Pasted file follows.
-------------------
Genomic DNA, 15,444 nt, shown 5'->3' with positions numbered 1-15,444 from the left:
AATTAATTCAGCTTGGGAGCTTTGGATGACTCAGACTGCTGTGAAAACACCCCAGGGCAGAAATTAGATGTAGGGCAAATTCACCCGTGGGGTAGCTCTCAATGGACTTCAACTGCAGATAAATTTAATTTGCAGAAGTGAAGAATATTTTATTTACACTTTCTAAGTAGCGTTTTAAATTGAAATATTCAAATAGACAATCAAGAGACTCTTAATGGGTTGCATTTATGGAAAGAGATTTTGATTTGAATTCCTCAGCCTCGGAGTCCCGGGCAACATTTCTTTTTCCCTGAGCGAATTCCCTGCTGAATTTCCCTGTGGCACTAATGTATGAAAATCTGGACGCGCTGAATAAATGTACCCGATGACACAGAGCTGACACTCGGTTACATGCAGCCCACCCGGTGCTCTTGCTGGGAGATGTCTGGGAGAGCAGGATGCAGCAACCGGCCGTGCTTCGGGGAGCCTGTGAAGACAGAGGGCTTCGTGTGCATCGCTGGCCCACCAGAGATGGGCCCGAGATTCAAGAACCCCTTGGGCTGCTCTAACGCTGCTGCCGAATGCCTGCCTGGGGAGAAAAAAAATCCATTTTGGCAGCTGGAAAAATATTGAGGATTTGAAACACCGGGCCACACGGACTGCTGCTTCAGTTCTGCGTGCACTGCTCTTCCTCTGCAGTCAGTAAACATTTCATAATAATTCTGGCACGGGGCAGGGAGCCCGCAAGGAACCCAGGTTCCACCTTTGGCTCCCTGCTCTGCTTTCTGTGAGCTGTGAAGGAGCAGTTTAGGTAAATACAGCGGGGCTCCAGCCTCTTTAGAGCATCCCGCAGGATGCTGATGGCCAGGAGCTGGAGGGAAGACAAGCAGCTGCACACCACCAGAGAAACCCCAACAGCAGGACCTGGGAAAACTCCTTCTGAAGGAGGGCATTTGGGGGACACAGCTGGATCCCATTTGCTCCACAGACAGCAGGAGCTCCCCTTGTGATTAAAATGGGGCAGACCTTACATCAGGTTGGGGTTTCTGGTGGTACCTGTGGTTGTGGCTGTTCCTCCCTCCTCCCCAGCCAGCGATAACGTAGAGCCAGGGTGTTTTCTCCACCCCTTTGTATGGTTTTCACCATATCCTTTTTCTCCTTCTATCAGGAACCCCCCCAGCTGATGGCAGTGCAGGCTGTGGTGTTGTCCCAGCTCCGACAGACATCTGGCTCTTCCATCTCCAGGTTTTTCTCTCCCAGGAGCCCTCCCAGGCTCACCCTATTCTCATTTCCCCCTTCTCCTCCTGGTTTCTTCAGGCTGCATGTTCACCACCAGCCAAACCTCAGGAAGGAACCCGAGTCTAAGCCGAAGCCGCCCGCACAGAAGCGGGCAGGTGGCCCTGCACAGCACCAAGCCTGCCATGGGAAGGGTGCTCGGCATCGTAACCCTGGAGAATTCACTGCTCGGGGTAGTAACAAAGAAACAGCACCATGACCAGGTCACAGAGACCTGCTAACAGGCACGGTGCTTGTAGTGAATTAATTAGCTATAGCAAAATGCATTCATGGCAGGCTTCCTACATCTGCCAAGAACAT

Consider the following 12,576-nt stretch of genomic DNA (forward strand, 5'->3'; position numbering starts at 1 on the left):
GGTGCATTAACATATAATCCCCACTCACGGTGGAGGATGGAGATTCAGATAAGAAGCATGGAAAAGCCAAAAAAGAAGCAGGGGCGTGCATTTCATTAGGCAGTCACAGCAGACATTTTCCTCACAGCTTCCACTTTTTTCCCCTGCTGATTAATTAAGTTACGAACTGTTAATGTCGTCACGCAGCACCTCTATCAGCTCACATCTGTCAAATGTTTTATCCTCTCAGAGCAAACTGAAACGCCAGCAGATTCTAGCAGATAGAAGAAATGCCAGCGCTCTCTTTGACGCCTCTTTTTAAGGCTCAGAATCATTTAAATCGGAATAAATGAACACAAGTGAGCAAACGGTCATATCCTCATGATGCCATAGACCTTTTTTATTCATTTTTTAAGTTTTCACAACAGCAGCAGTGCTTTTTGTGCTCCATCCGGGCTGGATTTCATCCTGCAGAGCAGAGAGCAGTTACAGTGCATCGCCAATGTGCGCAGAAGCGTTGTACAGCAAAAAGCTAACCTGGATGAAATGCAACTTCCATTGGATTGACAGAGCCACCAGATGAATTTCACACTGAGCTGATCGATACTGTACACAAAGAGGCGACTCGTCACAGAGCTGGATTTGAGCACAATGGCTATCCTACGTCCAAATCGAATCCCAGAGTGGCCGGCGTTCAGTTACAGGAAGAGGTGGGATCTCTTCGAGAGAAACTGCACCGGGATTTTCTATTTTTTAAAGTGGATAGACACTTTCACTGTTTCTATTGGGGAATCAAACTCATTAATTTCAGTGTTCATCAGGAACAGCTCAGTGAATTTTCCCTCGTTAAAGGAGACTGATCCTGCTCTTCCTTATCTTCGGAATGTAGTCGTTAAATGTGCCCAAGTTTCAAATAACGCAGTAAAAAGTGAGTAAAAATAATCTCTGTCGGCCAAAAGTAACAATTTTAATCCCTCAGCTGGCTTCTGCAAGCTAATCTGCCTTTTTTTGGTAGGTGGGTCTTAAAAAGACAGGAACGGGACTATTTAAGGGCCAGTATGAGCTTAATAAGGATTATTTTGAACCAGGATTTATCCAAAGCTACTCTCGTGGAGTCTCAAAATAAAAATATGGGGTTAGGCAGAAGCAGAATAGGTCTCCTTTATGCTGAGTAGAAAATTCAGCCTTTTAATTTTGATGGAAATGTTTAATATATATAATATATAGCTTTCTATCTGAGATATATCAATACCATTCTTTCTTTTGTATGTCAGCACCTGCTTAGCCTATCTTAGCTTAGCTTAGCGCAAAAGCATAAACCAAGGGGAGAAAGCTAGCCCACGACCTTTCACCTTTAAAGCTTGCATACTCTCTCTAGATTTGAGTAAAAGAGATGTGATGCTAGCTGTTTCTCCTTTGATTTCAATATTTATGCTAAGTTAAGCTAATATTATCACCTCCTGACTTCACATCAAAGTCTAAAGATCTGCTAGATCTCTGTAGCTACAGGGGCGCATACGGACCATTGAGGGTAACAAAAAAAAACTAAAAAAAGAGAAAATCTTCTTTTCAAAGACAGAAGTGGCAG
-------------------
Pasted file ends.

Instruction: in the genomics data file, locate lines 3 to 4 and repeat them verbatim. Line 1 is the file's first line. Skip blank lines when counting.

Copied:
Consider the following 12,576-nt stretch of genomic DNA (forward strand, 5'->3'; position numbering starts at 1 on the left):
GGTGCATTAACATATAATCCCCACTCACGGTGGAGGATGGAGATTCAGATAAGAAGCATGGAAAAGCCAAAAAAGAAGCAGGGGCGTGCATTTCATTAGGCAGTCACAGCAGACATTTTCCTCACAGCTTCCACTTTTTTCCCCTGCTGATTAATTAAGTTACGAACTGTTAATGTCGTCACGCAGCACCTCTATCAGCTCACATCTGTCAAATGTTTTATCCTCTCAGAGCAAACTGAAACGCCAGCAGATTCTAGCAGATAGAAGAAATGCCAGCGCTCTCTTTGACGCCTCTTTTTAAGGCTCAGAATCATTTAAATCGGAATAAATGAACACAAGTGAGCAAACGGTCATATCCTCATGATGCCATAGACCTTTTTTATTCATTTTTTAAGTTTTCACAACAGCAGCAGTGCTTTTTGTGCTCCATCCGGGCTGGATTTCATCCTGCAGAGCAGAGAGCAGTTACAGTGCATCGCCAATGTGCGCAGAAGCGTTGTACAGCAAAAAGCTAACCTGGATGAAATGCAACTTCCATTGGATTGACAGAGCCACCAGATGAATTTCACACTGAGCTGATCGATACTGTACACAAAGAGGCGACTCGTCACAGAGCTGGATTTGAGCACAATGGCTATCCTACGTCCAAATCGAATCCCAGAGTGGCCGGCGTTCAGTTACAGGAAGAGGTGGGATCTCTTCGAGAGAAACTGCACCGGGATTTTCTATTTTTTAAAGTGGATAGACACTTTCACTGTTTCTATTGGGGAATCAAACTCATTAATTTCAGTGTTCATCAGGAACAGCTCAGTGAATTTTCCCTCGTTAAAGGAGACTGATCCTGCTCTTCCTTATCTTCGGAATGTAGTCGTTAAATGTGCCCAAGTTTCAAATAACGCAGTAAAAAGTGAGTAAAAATAATCTCTGTCGGCCAAAAGTAACAATTTTAATCCCTCAGCTGGCTTCTGCAAGCTAATCTGCCTTTTTTTGGTAGGTGGGTCTTAAAAAGACAGGAACGGGACTATTTAAGGGCCAGTATGAGCTTAATAAGGATTATTTTGAACCAGGATTTATCCAAAGCTACTCTCGTGGAGTCTCAAAATAAAAATATGGGGTTAGGCAGAAGCAGAATAGGTCTCCTTTATGCTGAGTAGAAAATTCAGCCTTTTAATTTTGATGGAAATGTTTAATATATATAATATATAGCTTTCTATCTGAGATATATCAATACCATTCTTTCTTTTGTATGTCAGCACCTGCTTAGCCTATCTTAGCTTAGCTTAGCGCAAAAGCATAAACCAAGGGGAGAAAGCTAGCCCACGACCTTTCACCTTTAAAGCTTGCATACTCTCTCTAGATTTGAGTAAAAGAGATGTGATGCTAGCTGTTTCTCCTTTGATTTCAATATTTATGCTAAGTTAAGCTAATATTATCACCTCCTGACTTCACATCAAAGTCTAAAGATCTGCTAGATCTCTGTAGCTACAGGGGCGCATACGGACCATTGAGGGTAACAAAAAAAAACTAAAAAAAGAGAAAATCTTCTTTTCAAAGACAGAAGTGGCAG